IAC, my go-to solution was to simply add a new WAP or wifi router plugged into the ISP’s gateway device. I generally prefer the router solution, as it adds additional isolation and let’s you repurpose the gateway’s wifi as a guest network.

      I just used the same solution last year at my daughter’s rented house. One roommate was working from home and having daily dropouts, despite being only about 20 feet from the Spectrum (their ISP) gateway. After adding a secondary router, everything has been working perfectly.

      I should add the other roommate claims to have never had any problems, so it seems like some phones and laptops are more sensitive than others.



      1 user thanked author for this post.
      • #2545568

        My options were: (1) Add a wireless access point, and connect everything to it, or (2) purchase a Comcast-compatible modem. Since I had an available WAP, and since I already had an Ethernet cable running from the Comcast modem to a more central location in my house, the WAP was a no-brainer.

        Now that I am using the WAP as my hotspot, we have zero connection issues. Everything works like a champ – instantaneous and fast.

        I bought the WAP on Ebay for about $25. It was brand-new, still in the box. It is a Netgear WAC104 with two big antennas.

        Group "L" (Linux Mint)
        with Windows 8.1 running in a VM
    • #2547234

      Not to nitpick, but your Comcast device is a “gateway” not a “modem”. The term refers to a device that functions as both a router and a modem. Probably “Internet box” would have been a better term, but “gateway” is what we have.

      As for which WiFi channel to use on each frequency band, I suggest using WifiInfoView at nirsoft.net. Great program, tons of techie details, free and portable.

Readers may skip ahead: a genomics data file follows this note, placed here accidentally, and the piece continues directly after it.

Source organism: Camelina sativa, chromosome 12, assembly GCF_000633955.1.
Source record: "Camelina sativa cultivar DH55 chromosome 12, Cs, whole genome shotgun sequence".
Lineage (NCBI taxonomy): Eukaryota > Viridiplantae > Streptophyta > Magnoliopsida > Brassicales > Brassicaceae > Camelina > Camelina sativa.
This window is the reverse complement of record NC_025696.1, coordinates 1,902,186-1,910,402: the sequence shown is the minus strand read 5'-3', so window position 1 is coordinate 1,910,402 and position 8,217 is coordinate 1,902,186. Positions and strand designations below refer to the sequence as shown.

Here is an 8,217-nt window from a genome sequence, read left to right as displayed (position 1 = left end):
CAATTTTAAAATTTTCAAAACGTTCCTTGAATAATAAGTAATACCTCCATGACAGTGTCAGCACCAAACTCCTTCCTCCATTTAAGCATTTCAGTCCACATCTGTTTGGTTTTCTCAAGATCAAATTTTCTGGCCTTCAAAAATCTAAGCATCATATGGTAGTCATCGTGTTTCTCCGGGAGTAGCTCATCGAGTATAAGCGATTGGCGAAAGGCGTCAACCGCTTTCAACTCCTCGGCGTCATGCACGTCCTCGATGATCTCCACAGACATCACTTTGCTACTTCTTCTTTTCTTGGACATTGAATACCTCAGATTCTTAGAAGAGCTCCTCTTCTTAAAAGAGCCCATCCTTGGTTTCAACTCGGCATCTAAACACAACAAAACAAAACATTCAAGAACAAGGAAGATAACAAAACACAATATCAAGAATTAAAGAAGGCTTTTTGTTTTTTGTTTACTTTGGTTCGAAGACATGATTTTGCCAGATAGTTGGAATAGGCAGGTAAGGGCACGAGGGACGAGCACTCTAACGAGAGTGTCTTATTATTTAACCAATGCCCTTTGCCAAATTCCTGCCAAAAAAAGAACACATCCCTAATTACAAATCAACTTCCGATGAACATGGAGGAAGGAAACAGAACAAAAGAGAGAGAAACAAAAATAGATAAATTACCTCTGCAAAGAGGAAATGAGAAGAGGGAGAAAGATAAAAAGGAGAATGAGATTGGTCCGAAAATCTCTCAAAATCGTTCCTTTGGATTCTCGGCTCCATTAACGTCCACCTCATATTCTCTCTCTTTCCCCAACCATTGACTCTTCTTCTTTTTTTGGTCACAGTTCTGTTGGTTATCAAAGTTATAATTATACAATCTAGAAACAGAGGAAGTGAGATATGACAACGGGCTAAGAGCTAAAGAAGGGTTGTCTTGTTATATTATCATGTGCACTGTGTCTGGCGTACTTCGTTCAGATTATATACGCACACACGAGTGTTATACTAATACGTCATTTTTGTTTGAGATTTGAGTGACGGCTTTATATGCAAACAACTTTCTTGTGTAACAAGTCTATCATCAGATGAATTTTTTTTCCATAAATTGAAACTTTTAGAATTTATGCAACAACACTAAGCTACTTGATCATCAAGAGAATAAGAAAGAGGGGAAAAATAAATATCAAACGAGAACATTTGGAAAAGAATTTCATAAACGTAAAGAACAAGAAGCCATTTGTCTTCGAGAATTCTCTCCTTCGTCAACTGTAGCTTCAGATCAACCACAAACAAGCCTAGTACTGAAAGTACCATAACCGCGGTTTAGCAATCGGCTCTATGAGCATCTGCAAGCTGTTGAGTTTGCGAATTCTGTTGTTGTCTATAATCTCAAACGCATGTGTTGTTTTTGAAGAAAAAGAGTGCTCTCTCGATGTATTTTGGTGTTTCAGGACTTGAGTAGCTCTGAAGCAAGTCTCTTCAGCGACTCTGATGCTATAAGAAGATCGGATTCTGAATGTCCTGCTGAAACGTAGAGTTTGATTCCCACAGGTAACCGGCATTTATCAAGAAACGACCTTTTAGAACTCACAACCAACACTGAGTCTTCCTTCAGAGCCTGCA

You did not say if you disabled the WiFi in the Comcast device. If you can, it would be for the best.

      And, for Netgear hardware be sure to check for bug fixes, there have been quite a few lately.

      Get up to speed on router security at RouterSecurity.org and Defensive Computing at DefensiveComputingChecklist.com

    • #2547688

      I now use the wireless access point for all wifi connectivity in the house. Not only have all wifi connectivity issues disappeared, but I can now access the shared drive on my Linux computer from my Windows 10 laptop. (I couldn’t access it before when the laptop was connected via wifi; I was able to access it when the laptop was connected via an Ethernet cable.)

      Also, I was having some connectivity issues with Powerline Ethernet when the main unit was plugged into the Xfinity router; but now that I have plugged it into an Ethernet port on the wireless access point, I am not seeing any connectivity issues with Powerline Ethernet.

      In short, everything is now working like a champ.

      Group "L" (Linux Mint)
      with Windows 8.1 running in a VM
    • #2553655

      Another thing that seems to have been affected by the Xfinity router, and which now works without any problem, is wifi calling on my phone.

      Wifi calling has never worked well with my phone and at my house, since I have been using Xfinity as my ISP. However, it appears to now be working without any issue, since I am using the Wireless Access Point as my hotspot for the phone. It was choppy before; but the sound quality is perfect now.

      Group "L" (Linux Mint)
      with Windows 8.1 running in a VM